It's a messy history- most modern plantations aren't filled with slaves, but most of the workers are still underpaid. The pictures taken in 2005 of young children in the Dominican Republic carrying cane on their backs is heart-breaking. This will leave it's readers thinking about the issues of food production past and present in a way that encourages them to ask questions rather than make too many conclusions. It will also encourage them, I think, to think about food justice in a way that, sadly, vegetable and fruit farming do not. Is there a child in this country that doesn't like sweet things?

This is not perfect: the tone is more strident than we usually see in history or social studies' texts, and I take issue with their characterization of pre-1000 AD Europe as a backwater; certainly more so than the Muslim world or other parts of Asia, but even at their lowest point Europe maintained trade ties with the rest of the world. Still, this is filled with information in a context that middle-school-aged children and olderwill be able to relate to and learn from.

mvkramer Sep 27, 2013

While interesting, I thought this book was perhaps trying too hard to tie everything together in a nice sugary bow. Also, trying to cover the globe-spanning history of sugar from 500 BC to the present may be too ambitious a task for a hundred-page book aimed at middle school students. As a result of cramming so much into such a small space, the book becomes more of a loosely connected bag of facts than a single historical narrative. And, despite their hammering the point home in many ways, I remain unconvinced that sugar is the web that ties history together. I know this is a kid's book, but that just seems like a gross oversimplification of history. Still, interesting and a thought-provoking read.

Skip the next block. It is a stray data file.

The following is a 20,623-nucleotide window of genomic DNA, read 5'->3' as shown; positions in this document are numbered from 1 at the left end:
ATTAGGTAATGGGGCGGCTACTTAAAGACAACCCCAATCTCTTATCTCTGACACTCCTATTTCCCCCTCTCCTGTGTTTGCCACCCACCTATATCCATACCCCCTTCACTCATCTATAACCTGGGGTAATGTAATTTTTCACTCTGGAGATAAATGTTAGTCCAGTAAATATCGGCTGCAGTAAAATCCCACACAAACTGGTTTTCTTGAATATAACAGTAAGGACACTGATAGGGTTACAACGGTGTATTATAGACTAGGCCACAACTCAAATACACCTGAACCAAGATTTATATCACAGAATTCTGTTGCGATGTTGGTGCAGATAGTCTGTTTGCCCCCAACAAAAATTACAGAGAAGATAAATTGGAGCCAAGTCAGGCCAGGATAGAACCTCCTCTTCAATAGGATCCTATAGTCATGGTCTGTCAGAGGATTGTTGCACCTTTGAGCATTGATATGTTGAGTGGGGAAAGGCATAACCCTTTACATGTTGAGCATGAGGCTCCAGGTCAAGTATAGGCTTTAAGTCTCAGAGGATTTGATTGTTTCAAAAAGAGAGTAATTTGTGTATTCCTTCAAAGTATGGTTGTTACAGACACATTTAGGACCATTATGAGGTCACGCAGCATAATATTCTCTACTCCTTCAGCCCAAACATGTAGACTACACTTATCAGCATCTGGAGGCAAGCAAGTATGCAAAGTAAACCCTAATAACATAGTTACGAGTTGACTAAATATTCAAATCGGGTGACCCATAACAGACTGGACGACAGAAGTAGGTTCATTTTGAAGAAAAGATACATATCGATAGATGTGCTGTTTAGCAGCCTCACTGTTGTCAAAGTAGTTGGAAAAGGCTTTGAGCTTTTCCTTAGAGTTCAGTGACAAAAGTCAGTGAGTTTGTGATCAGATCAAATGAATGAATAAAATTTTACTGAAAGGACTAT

Nov 07, 2012

This was the one book on the YALSA Nonfiction Award list that fell flat for me. The information was interesting enough, and I did learn things. But the tone was inconsistent. I could really tell that it was written by two people. Their voices didn’t always blend well. It often felt a bit like reading a textbook or sitting in a lecture. I felt like I was being taught, not told a story.

Oct 23, 2012

Fascinating! I learned a ton from this very readable book. Scary what people do for money. Perfect resource for a report, but not sure many would pick it up for fun reading.


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mvkramer Sep 27, 2013

This ambitious book covers the history of sugar and how it influenced and was influenced by human demographics, slavery, societal organization and revolution.

Oct 23, 2012

The history of sugar growing is steeped in tyranny, colonialism, slavery, and science. This illustrated book is a great resource telling the story of why all those slaves were brought from Africa and India to US, Haiti, and many other places.


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Feb 11, 2019

FaithR thinks this title is suitable for 11 years and over